Old dogs typically come with better behaviors built-in, even if it’s just a function of age. But they may also have nasty habits that have been ingrained for years. Many times, these habits could be a product of neglect. For instance, a dog that’s used to being confined indoors for days may think the rug is a perfectly acceptable place to do their “business”, the same if they’ve been outside their whole life.
Even though these behaviors can be explained, that doesn’t mean they should be tolerated. After all, most desired behaviors are in the mutual best interests of both pet and owner. So don’t think that any problematic behaviors are automatically set in stone, and do feel motivated to address them if they can have positive benefits to the dog’s well-being and your own lifestyle.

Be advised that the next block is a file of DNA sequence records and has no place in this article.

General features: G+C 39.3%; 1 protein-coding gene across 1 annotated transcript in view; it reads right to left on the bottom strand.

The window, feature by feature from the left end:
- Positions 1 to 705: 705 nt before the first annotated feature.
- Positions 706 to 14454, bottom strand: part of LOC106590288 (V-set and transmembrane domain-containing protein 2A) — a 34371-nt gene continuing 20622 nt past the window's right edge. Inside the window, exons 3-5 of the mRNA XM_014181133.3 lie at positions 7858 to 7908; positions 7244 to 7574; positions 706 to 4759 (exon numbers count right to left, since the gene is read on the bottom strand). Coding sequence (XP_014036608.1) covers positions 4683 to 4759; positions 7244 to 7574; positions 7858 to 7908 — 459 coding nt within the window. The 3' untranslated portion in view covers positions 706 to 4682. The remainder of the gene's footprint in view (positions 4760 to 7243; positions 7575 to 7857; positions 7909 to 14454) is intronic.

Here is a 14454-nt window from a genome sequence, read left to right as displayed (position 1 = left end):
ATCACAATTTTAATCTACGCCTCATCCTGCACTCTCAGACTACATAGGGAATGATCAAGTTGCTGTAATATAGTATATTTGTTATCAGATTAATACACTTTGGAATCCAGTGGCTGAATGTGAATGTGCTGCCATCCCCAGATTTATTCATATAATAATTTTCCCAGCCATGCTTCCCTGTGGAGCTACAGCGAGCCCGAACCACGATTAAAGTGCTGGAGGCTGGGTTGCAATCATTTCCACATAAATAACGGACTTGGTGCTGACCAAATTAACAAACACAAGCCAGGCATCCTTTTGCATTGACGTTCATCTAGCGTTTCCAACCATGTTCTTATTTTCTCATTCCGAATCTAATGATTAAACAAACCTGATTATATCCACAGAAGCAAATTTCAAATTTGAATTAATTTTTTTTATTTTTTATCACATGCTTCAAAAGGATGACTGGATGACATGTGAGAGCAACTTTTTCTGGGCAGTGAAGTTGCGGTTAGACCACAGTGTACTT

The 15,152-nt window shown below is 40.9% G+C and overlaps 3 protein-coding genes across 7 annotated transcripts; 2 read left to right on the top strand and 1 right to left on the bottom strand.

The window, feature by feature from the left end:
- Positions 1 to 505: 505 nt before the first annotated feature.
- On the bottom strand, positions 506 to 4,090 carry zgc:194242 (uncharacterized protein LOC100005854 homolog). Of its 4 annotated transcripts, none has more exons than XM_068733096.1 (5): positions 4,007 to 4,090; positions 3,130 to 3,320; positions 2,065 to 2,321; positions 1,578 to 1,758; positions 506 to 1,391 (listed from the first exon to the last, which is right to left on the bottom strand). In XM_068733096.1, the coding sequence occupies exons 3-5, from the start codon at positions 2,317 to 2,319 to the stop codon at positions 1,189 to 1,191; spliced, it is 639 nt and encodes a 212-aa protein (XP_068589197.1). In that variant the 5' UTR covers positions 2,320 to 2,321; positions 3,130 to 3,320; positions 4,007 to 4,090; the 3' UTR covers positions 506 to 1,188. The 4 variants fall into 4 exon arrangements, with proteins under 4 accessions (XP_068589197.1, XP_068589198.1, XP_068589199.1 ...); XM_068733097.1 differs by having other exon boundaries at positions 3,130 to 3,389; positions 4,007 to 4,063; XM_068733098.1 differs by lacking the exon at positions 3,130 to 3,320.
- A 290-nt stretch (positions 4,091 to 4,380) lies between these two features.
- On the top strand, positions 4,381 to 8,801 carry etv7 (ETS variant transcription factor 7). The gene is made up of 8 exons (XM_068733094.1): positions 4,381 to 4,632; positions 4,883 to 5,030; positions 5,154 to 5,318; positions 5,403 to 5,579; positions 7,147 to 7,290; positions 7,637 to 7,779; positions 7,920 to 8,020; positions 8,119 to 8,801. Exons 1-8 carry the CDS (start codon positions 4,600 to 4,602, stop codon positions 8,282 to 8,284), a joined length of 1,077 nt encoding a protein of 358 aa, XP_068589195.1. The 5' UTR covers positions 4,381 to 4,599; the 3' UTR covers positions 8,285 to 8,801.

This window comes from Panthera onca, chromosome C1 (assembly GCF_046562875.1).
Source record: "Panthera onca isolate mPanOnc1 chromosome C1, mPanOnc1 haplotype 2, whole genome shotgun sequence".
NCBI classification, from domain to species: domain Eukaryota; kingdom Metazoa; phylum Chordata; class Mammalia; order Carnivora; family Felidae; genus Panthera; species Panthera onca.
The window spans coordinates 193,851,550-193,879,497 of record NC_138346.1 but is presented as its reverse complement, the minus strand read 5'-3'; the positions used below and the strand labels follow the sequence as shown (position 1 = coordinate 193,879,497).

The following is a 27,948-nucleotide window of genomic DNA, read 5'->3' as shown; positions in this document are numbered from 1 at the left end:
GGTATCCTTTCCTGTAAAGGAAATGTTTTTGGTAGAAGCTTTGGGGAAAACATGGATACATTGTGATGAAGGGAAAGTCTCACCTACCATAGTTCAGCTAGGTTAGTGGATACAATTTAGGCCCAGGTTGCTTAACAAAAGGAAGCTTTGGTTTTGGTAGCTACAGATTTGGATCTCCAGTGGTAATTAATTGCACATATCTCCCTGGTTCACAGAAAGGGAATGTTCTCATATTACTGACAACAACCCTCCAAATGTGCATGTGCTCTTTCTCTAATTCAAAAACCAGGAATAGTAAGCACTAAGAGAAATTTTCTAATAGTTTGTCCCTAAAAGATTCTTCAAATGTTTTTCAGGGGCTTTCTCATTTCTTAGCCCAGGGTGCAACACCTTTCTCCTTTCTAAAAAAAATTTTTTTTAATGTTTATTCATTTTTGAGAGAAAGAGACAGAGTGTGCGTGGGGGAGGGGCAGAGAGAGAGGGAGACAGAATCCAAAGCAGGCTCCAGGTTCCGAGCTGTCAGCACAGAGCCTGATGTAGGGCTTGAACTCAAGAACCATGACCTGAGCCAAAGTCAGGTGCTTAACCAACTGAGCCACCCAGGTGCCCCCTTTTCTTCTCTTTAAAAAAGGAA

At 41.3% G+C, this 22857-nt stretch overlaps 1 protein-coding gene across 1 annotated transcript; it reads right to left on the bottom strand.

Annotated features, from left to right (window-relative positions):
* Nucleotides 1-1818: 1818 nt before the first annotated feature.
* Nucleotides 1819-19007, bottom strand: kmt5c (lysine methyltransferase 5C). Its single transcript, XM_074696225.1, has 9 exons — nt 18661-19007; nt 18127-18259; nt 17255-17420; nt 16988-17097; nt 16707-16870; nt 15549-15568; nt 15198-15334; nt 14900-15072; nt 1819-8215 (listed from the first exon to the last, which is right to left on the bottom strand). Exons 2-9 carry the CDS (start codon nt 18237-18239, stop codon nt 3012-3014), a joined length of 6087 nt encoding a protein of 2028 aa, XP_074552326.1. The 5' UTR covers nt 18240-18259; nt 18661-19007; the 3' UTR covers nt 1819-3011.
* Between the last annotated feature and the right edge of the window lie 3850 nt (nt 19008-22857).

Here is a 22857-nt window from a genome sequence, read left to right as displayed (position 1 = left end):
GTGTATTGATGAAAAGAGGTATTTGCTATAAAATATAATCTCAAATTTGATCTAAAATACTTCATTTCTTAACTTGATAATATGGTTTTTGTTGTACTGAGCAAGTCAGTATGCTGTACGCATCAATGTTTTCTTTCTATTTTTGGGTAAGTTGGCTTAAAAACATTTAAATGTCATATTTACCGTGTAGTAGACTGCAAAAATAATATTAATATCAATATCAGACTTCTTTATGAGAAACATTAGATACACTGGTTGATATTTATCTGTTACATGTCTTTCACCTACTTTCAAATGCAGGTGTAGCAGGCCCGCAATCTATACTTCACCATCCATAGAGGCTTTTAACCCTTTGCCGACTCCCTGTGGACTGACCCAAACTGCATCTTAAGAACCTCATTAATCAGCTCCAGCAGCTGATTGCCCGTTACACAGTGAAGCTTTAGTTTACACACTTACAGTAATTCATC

“Another misconception is that adult dogs are harder to train or come with behavior issues left behind from previous owners,” explains ASPCA Adoption Center Senior Director Jorge Ortega. “While it’s true that adult and senior dogs typically have established personalities, older dogs are perfectly capable of learning, and the more consistent you are about working regularly with your dog, the easier it is for them to learn, no matter how old they are.”
The key is patience patience patience. Don’t let your emotions affect your training, and try to remain consistent. Seek professional dog training assistance if you need it. A trainer can not only help achieve breakthroughs during the session, but they can also give you tips based on their observations so that learning can continue in the home.
Keep a Close Eye on Health Issues
On the one hand, older dogs have fewer health surprises related to congenital conditions or early environmental factors. You’ll likely know about these when you adopt!
On the other hand, older dogs are going to encounter chronic health problems at some point in their life. This can mean something like arthritis or mobility issues, but it can also mean cancer, diabetes, or other conditions that are difficult to manage.